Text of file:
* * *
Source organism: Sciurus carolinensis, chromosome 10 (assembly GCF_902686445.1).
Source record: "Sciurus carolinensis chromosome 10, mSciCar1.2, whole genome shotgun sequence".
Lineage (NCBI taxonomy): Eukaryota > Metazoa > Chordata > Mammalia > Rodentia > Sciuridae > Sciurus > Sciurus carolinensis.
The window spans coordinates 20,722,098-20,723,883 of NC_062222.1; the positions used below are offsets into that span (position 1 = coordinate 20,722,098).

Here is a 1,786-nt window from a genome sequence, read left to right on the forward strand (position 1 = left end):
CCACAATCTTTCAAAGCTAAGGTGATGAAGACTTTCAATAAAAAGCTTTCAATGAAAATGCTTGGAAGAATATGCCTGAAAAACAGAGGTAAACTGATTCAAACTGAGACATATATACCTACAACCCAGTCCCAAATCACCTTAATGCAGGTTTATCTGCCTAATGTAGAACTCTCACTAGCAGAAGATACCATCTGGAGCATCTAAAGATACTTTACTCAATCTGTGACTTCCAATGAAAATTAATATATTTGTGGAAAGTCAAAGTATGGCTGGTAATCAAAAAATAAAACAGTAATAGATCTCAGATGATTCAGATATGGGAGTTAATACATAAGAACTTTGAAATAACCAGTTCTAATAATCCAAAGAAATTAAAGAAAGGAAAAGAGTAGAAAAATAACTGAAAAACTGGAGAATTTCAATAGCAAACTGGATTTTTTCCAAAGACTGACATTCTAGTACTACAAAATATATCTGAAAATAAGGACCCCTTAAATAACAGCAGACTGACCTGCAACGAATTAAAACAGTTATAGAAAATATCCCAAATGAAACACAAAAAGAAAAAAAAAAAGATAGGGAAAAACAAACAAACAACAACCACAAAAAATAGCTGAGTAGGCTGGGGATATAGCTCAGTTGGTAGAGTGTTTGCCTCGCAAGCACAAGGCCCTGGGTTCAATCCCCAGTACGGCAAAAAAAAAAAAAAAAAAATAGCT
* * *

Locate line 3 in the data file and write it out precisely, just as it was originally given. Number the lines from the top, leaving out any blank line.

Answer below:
Lineage (NCBI taxonomy): Eukaryota > Metazoa > Chordata > Mammalia > Rodentia > Sciuridae > Sciurus > Sciurus carolinensis.